Translator Disclaimer
Paper
17 March 2020 Determining Roe and Metz model parameters for simulating multireader multicase confidence-of-disease rating data based on read-data or conjectured Obuchowski-Rockette parameter estimates
Author Affiliations +
Abstract
The most frequently used model for simulating MRMC data that emulate confidence-of-disease ratings from diagnostic imaging studies has been the Roe and Metz model, proposed in 1997. The RM model generates continuous confidence-of-diseases ratings based on an underlying equal-variance binormal model for each reader, with the separation between the normal and abnormal rating distributions varying across readers. A problem with the RM model is that the parameters are expressed in terms of the rating distributions, as opposed to the reader performance outcomes. Because MRMC analysis results are almost always expressed in terms of the reader performance outcomes, and not in terms of the rating data distributions, it has been difficult to assess how similar the simulated data are to MRMC data encountered in practice. To remedy this situation, recently Hillis (in 2018) derived formulas expressing parameters that describe the distribution of empirical AUC outcomes computed from RM simulated data as functions of the RM parameters. An examination of these values revealed several problems with the realism of the simulated data. This paper continues that work by providing the inverse mapping, i.e., by deriving an algorithm that expresses the RM parameters as functions of the AUC empirical distribution parameters. This result will enable the creation of a recalibrated RM model that more closely emulates real-data studies.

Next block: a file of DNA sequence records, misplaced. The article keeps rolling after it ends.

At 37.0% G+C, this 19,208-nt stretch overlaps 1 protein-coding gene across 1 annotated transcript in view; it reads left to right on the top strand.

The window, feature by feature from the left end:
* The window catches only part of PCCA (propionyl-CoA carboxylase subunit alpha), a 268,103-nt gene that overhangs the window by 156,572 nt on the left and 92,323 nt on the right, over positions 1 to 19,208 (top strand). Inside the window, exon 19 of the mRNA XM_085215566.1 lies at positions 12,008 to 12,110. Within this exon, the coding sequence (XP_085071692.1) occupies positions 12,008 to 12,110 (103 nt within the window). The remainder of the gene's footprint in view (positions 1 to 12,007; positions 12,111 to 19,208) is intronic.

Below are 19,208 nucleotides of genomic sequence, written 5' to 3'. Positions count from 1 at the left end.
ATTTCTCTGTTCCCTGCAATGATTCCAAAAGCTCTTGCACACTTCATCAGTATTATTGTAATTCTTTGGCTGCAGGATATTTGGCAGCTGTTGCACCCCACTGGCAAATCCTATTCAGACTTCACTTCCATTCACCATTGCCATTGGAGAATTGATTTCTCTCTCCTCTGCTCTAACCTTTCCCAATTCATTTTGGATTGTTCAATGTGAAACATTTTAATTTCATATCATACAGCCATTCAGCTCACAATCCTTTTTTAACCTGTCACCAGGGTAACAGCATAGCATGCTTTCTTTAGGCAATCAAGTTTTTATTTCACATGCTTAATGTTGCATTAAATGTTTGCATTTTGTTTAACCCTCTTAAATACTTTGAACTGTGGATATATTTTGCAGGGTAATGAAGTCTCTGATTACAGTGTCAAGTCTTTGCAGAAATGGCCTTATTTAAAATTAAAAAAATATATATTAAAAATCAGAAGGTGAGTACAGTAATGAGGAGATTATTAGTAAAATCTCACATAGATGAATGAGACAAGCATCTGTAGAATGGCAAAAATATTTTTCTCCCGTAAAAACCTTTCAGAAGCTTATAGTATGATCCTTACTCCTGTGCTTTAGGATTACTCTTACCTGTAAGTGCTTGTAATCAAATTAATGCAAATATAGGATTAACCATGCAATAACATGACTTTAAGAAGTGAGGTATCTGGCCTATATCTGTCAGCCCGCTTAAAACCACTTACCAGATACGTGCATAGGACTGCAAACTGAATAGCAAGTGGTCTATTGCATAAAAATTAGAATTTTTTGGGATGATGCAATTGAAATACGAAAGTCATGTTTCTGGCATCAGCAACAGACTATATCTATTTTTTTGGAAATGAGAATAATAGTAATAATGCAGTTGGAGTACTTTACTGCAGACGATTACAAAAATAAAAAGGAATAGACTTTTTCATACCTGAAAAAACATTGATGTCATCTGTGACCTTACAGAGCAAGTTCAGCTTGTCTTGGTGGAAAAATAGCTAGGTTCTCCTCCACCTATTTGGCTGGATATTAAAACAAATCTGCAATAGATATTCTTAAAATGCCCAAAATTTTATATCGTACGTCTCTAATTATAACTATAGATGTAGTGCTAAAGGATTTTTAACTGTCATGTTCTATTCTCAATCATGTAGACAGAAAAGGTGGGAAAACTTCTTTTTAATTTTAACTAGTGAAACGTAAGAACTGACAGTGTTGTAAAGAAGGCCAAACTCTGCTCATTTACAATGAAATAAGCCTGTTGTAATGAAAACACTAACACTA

© (2020) COPYRIGHT Society of Photo-Optical Instrumentation Engineers (SPIE). Downloading of the abstract is permitted for personal use only.
Stephen L. Hillis "Determining Roe and Metz model parameters for simulating multireader multicase confidence-of-disease rating data based on read-data or conjectured Obuchowski-Rockette parameter estimates", Proc. SPIE 11316, Medical Imaging 2020: Image Perception, Observer Performance, and Technology Assessment, 113160N (17 March 2020); https://doi.org/10.1117/12.2550541
PROCEEDINGS
10 PAGES


SHARE
Advertisement
Advertisement
Back to Top